|Photo credit Marjorie Guindon|
Today I have the great pleasure of hosting a great friend of mine, Marc-André Charron. We know each other pretty much from birth and our parents knew each other even before that. Well for as long as I can remember, Marc-André has always written. Well, maybe not always, but before he could write, he was the best at making up stories for our games!
The giveaway information will follow the interview
Tell us a bit more about you and about what you do.
I’m a freelance actor/writer/director, mostly for the theatre world. My work touches on - but isn’t restricted to - the written word. What I mean by that is that theatre being a visual and sensual medium, I also write through images and bodies. I think they’re undistinguishable in my form of art. For many practitioners today, theatre now exceeds straight writing.
For as long as I've known you, you've always loved writing. Did you always know you wanted to do this for a living?
I always knew I wanted to tell stories. Exactly how that was going to happen, I didn’t quite guess early on. Writing was a way telling stories, of flying away, of imagining other worlds and so on. I thought I was a writer, then I learned to be a theatre artist and actor, I did that for a while; yet writing always comes back to me like a friend I love and want to punch in the head.
Painter Chuck Close Once said, "Inspiration is for amateurs - the rest of us just shows up and gets to work." How do you "get to work?" Do you have any ritual or specific requirements to get the juices flowing?
Like most people my age who write, I seldom get paid to do so. So I have to work hard to put the time and money aside so I can get a good chunk of writing done. If I knew how to write an hour a day and keep moving ahead, I’d love that, but I’m not wired that way. I really need a whole day, preferably more than one in a row. But other than that, no. I just get up, have a light breakfast, pour a cup of coffee and get rolling. I guess, since I take long pauses between writing sessions, I’m just anxious to get back at it.
My girlfriend’s family own an amazing country house near Magog, that has this beautiful, long wooden table where you can sit and work. I set the dictionaries and other tools around me - drawings, other people’s writing, pictures, music - and dive in. I feel like I spend too much time on the internet, so I absolutely avoid it when working creatively. I like looking out at the birds and the trees, they make for good distractions when you’re stuck with a character or a scene. I also appreciate having something to do with my hands to shake up the cobwebs. I often have a woodworking project close by when writing, especially first drafts.
Also, my creative process is split between solo work and group development. I mostly write for plays where I know the actors and spend time creating parts of the show with them. So I’m not blind going in, I often have a good idea where things are going, or at least I can fall back on what’s been going on in the rehearsal room. But I also let myself be free of that and let new things spring to life as I go. Then it’s back at rehearsal to see if it all makes sense with the group. The process edits itself, until hopefully it all works.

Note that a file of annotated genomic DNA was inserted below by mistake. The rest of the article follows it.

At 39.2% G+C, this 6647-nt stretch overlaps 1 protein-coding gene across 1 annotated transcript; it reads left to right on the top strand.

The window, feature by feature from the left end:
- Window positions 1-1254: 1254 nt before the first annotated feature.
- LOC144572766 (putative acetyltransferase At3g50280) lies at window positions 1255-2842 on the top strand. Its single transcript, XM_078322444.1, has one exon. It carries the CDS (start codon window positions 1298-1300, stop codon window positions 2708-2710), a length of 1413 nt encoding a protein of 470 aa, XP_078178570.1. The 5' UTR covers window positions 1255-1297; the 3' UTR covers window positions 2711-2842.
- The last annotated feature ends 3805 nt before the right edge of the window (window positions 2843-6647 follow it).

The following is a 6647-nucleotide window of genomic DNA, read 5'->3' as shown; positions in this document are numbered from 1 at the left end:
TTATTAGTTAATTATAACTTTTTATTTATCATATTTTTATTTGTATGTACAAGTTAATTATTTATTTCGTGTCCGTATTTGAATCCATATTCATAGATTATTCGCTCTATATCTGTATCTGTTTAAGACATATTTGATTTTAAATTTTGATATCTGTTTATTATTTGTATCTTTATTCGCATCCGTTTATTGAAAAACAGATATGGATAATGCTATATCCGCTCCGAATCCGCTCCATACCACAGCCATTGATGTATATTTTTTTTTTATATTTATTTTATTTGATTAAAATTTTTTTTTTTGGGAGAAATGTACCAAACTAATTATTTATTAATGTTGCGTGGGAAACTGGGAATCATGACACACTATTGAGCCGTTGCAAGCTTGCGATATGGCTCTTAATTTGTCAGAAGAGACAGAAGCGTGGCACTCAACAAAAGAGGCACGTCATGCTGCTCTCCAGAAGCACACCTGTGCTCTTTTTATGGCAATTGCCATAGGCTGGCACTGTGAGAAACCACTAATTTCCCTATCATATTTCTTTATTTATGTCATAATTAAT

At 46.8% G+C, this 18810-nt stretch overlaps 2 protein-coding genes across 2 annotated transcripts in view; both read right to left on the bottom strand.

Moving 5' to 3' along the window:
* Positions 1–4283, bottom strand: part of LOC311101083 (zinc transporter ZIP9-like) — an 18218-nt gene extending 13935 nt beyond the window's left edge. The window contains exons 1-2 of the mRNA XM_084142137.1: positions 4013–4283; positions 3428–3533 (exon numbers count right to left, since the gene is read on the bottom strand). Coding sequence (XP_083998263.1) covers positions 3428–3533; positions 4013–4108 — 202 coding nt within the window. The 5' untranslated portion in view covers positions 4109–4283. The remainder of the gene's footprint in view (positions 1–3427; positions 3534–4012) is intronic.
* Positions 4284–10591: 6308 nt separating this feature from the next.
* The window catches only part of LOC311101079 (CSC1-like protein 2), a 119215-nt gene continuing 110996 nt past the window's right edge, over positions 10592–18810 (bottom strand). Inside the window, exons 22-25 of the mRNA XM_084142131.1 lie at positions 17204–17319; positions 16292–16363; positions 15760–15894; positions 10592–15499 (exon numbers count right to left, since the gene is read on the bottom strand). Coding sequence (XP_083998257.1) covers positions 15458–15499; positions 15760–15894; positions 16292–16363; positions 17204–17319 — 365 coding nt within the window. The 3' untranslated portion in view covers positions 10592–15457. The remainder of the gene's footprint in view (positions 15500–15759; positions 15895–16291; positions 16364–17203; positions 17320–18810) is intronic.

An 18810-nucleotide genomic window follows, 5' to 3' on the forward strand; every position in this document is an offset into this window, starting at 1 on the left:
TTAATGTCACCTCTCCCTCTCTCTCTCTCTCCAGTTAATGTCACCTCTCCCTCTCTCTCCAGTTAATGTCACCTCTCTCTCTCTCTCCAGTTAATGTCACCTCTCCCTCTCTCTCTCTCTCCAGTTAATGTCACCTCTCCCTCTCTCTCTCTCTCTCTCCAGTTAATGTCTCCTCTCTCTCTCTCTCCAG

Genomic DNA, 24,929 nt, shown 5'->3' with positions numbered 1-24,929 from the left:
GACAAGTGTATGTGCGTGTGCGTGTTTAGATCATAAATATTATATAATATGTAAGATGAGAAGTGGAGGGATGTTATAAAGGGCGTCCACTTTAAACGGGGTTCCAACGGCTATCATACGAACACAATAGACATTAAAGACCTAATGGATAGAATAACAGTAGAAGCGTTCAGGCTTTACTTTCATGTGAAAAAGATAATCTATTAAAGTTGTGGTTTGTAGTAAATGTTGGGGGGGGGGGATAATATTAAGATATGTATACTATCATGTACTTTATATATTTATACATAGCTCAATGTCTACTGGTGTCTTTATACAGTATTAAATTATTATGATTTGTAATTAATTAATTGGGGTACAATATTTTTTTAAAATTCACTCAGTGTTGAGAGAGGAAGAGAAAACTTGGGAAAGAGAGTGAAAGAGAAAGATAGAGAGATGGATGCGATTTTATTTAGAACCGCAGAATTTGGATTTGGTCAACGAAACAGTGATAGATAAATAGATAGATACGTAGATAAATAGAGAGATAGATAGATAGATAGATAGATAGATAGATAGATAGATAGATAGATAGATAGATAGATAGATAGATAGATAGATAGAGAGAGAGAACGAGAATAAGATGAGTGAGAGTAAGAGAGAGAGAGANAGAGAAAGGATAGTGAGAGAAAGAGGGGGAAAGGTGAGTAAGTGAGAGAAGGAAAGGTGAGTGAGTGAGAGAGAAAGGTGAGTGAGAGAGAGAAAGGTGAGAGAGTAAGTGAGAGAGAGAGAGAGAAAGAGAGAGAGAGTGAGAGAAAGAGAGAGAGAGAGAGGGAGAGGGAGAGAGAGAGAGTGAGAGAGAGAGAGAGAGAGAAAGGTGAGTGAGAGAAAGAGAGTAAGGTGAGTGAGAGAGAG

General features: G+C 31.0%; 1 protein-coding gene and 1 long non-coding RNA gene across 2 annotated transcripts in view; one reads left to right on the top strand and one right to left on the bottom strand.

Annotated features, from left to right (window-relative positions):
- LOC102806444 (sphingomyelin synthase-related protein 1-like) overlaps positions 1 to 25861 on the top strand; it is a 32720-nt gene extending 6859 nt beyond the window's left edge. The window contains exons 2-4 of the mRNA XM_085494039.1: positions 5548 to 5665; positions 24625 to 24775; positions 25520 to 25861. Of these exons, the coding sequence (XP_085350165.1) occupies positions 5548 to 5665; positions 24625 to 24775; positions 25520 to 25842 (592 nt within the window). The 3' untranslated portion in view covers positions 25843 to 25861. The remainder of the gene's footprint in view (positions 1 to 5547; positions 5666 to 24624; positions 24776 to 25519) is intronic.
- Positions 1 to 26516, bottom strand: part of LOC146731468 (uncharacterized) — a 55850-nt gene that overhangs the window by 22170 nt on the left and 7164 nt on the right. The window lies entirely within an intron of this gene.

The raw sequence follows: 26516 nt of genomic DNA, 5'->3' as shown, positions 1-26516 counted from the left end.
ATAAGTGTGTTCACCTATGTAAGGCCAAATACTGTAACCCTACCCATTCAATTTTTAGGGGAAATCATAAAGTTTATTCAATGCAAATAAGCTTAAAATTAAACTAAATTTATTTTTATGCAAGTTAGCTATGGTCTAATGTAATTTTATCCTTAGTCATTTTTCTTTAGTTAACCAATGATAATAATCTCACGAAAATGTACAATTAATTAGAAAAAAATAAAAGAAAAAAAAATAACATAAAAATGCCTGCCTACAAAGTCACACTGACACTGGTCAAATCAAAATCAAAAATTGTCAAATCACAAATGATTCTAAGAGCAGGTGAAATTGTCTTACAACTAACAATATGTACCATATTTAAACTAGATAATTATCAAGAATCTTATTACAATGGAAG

What are you working on at the moment? Do you have a play coming up on stage soon?
I’m working on a very free adaptation of the Three Musketeers by Dumas called Les Trois Mousquetaires, Plomberie - which rightly translates to Three Musketeers, Plumbing. It’s a great project, full of magical realism and rule bending. Lots of fun. It’ll be coming out next year, in the 2014-2015 season. I’m also directing it, so I’m very excited.
What is your definition of a writer? What does it take to be one?
I like to think they are simply storytellers. If it’s a good storyteller, we’ll listen like we’re children. And to be a good storyteller, you need empathy and curiosity. And also to work like hell.
Turlough Myers, swing dance instructor at Cat's Corner and our previous guest, left you the following question:
"I have a question for Marc-Andre! Many people tend to view theatre as a relatively open art form where just about anything is possible within the medium. With constant new expression and new ideas involved, how important (if at all) is the preservation of “old fashioned” ideas in theatre and what place does “old fashioned” style theatre art have in our contemporary world?"
That’s a great question, I love it. I think we need to know about old fashion ideas, or else we actually don’t come up with new ones at all. If we don’t know what came before us, we may think we’re doing something radical, and then produce something that it simply in fashion. In art, I believe fashion is the opposite of innovation, because innovation is a profound thing, an immersed thing, that evolves out of what precedes it. Much of slapstick cartoon humour (of the likes of the Loony Toons of our childhood takes, for example) take root in commedia dell’art. Well if you don’t know that and want to be inspired by cartoons to make something theatrical, you’ll fumble around reinventing the wheel before realizing there’s actually something right there that exists that could help you on your quest. You can’t pretend to be inventing anything of you don’t know what’s been done. Should we be producing Shakespeare for ever? I don’t know, but we can’t ignore what it’s been and the place it held. If you want to write something as profound as the Odyssey, you might want to learn about it first.
Our next guest is a nutritionist who left the corporate world to establish his own practice. What would you like to ask him?
What is the scariest part of leaving a grounded, sure world and jumping into your own adventure. And how did you overcome that?
Marc-André is the author of La Descente de Jack Lebeau, Bonsai Maple Syrup, DIG, Mouving, Bouffe, «T» and Les Trois Mousquetaires, Plomberie. You can learn more about him at www.satellitetheatre.ca